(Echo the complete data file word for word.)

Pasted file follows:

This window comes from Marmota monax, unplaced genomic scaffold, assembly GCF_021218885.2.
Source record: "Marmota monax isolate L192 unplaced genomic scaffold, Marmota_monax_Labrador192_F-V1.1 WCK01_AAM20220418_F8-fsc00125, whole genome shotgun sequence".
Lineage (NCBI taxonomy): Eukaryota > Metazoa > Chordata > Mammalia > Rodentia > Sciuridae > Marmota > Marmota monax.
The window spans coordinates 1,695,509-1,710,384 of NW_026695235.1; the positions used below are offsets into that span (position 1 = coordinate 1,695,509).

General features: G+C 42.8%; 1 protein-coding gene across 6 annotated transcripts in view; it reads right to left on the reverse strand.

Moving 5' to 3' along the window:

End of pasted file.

This window comes from Marmota monax, unplaced genomic scaffold, assembly GCF_021218885.2.
Source record: "Marmota monax isolate L192 unplaced genomic scaffold, Marmota_monax_Labrador192_F-V1.1 WCK01_AAM20220418_F8-fsc00125, whole genome shotgun sequence".
Lineage (NCBI taxonomy): Eukaryota > Metazoa > Chordata > Mammalia > Rodentia > Sciuridae > Marmota > Marmota monax.
The window spans coordinates 1,695,509-1,710,384 of NW_026695235.1; the positions used below are offsets into that span (position 1 = coordinate 1,695,509).

General features: G+C 42.8%; 1 protein-coding gene across 6 annotated transcripts in view; it reads right to left on the reverse strand.

Moving 5' to 3' along the window: